Dark days ahead for Kurds in Turkey

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Last Saturday bomb blasts in the Turkish capital Ankara left 128 dead and some 246 people wounded. The attacks targeted a peace rally organised by the pro-Kurdish HDP, and Ankara's main train station.

Primitive Rebels or Revolutionary Modernizers: The Kurdish Nationalist Movement in Turkey, by Paul WhiteThe bombings occurred in the wake of the ruling AK Party's recent electoral defeat and its decision to call a fresh election, due on 1 November. Since losing the last election, President Erdogan has effectively dumped a peace deal with the Kurdish nationalist PKK and restarted Ankara's war against the Kurdish people. Entire towns have been subjected to bloody sieges, and Kurdish camps in northern Iraq have been again bombed from the air.

The PKK and its ally the HDP have reiterated the Kurds' desire to return to the peace process, but Erdogan has ignored this. For the first time since the 1980s, Turkey is headed towards a full-blooded civil war, just when a viable peace solution to the Kurdish conflict was about to come to fruition.

Senseless and immoral behaviour, certainly, but grist for the mill of Erdogan's strategy of tension. Faced with losing power, he clutches at the straw of 'national security' to retain power.

This is not simply megalomania (although that is part of the equation), but also because Erdogan knows he faces prosecution if he relinquishes power, due to his increasingly blatant flouting of the constitution. He is also widely believed to have sent vast amounts of corruptly obtained money out of the country.

After serving the maximum time permitted under Turkish law as prime minister, he simply transferred to the presidency. In Turkey the president has supposedly limited powers, with the prime minister being the dominant force. Erdogan has subordinated Prime Minister Ahmet Davutoglu (also from the AK Party) to his will, since August 2014. The boss of the intelligence organisation MIT, Hakan Fidan, is required under the constitution to report directly to the PM, but instead reports first and foremost to Erdogan.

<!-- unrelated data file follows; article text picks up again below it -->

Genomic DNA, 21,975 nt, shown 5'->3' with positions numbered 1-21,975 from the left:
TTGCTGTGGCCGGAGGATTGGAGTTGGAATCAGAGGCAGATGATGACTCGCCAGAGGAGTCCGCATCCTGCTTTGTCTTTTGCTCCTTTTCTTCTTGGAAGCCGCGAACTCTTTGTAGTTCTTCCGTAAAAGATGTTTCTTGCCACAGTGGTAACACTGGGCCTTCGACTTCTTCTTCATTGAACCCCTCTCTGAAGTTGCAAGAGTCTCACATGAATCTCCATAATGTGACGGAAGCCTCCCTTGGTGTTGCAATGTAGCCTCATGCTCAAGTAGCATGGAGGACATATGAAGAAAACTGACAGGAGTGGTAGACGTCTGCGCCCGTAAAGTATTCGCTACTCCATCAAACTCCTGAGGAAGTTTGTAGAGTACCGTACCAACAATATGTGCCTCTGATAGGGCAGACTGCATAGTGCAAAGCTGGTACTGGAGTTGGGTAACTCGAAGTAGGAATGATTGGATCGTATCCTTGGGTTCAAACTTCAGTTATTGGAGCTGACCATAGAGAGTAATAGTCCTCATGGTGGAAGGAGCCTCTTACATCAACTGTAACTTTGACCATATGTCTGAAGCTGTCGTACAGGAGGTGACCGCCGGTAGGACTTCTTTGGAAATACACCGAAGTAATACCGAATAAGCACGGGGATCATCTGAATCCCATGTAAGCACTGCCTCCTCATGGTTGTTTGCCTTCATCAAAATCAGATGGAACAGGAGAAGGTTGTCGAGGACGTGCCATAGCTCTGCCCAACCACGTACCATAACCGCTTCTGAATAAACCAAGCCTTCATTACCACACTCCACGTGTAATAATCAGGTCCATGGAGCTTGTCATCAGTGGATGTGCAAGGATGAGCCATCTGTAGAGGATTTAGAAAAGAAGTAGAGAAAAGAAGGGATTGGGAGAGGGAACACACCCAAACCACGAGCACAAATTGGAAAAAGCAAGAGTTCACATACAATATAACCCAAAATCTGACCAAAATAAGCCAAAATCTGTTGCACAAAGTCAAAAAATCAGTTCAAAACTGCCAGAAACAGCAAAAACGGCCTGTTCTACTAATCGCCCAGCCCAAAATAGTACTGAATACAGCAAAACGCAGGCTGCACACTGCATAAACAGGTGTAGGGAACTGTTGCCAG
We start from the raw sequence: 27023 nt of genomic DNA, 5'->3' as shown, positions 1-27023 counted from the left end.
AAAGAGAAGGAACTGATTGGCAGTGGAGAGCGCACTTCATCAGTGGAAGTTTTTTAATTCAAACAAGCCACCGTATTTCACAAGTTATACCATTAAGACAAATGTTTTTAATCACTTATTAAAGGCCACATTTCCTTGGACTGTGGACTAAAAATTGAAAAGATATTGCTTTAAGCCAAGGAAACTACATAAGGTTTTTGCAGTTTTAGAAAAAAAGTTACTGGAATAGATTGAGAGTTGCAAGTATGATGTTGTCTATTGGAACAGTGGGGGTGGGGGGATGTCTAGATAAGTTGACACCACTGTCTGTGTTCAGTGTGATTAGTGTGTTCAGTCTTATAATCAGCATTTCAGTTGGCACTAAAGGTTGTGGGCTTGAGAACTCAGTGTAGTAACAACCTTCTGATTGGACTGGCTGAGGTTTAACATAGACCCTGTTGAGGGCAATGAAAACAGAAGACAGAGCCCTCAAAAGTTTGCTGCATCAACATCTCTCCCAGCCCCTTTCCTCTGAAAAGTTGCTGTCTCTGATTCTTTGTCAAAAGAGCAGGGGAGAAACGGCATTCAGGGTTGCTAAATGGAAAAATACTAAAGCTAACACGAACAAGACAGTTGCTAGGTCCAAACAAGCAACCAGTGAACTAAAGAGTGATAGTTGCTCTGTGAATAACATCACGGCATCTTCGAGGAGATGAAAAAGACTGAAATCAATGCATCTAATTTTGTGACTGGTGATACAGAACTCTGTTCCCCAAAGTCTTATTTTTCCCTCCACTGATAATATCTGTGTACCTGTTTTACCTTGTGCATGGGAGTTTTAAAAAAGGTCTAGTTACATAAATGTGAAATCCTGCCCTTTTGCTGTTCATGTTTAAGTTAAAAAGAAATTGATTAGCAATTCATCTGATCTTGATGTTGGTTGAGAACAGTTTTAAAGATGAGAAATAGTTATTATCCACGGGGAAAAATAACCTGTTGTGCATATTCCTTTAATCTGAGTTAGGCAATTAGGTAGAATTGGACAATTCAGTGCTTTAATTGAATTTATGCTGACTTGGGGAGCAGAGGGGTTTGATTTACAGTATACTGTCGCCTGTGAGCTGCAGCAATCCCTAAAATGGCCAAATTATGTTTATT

Erdogan would love to postpone the election indefinitely, but the only pretext available to him under the constitution is if Turkey is at war with a foreign land. The only war Turkey could provoke with another country is with Syria, which would have the additional benefit of allowing Ankara to engage directly with the PKK's Syrian affiliate, the Partiya Yekîtî a Demokratik.

But Russia's direct involvement in Syria's civil war means that NATO member Turkey would be placing the West in direct military conflict with Moscow — arguably a prelude to a new world war, which Washington would never allow.

One other option is available to Erdogan: to utilise the resources of the security service that Fidan makes available to him. MIT is generously resourced and well connected, with contacts in armed groups of varying political and religious complexions, both inside and outside Turkey. It has been implicated in murderous black operations against the Kurds and been used to unseat Turkish governments.

Together with cells formed with Turkey's illegal 'deep state' apparatus in the 1990s, MIT helped to derail an earlier peace settlement with the PKK by killing 33 soldiers in Bingöl and blaming it on the PKK. These same forces perpetrated thousands of extrajudicial assassinations of PKK sympathisers.

Erdogan purged the organisation in recent years, after discovering it was cooperating in a coup plot against his government. He now has a formidable weapon in his hands to use against all who stand in his way — and to cultivate deepening paranoia in the minds of ordinary Turks towards their Kurdish brothers. Many in Turkey see MIT's hand in last weekend's bombing atrocities.

Erdogan's party could win the largest number of seats in the election, but still be unable to form a government. Even the fascist MHP (Nationalist Action Party) refuses to form a coalition with him, so the President is likely to become even more desperate. He may yet decide to invoke a 'state of emergency' in order to enforce his will. The Kurds will reject this and the PKK would return to a full war footing.

This, in turn, would prompt the MFP's fascist militia into the fray. A Turkish/Kurdish civil war would erupt and Turkey would descend swiftly into a Syrian-style conflagration.

Dark days lie ahead for ordinary Turks and Kurds in Turkey. Manipulated by their leaders on all sides, they will never find peace until the grip of ultranationalism (Turkish and Kurdish) is broken and rejected by the peoples of Turkey.


Paul White headshot

Dr Paul White is the author of two books on the Kurds: The PKK: Coming Down from the Mountains and Primitive Rebels or Revolutionary Modernizers? The Kurdish National Movement in Turkey. He conducted field research in a PKK guerrilla training camp, interviewing the PKK leader Abdullah Öcalan and other Kurdish leaders and guerrillas. He lectured at Australian universities for some years, in the fields of political science and Middle Eastern studies.

Topic tags: Paul White, Kurds, PKK, Turkey, Erdoğan

 

 

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Existing comments

All may not be lost for the Kurds. With Kurds comprising 20 per cent of the Turkish population and having twice as many children as ethnic Turks, one writer I’ve always found to be very perceptive, predicts that once-great Turkey will be the next failed state in the Middle East: http://atimes.com/2015/10/turkey-is-the-next-failed-state-in-the-middle-east/
Ross Howard | 15 October 2015


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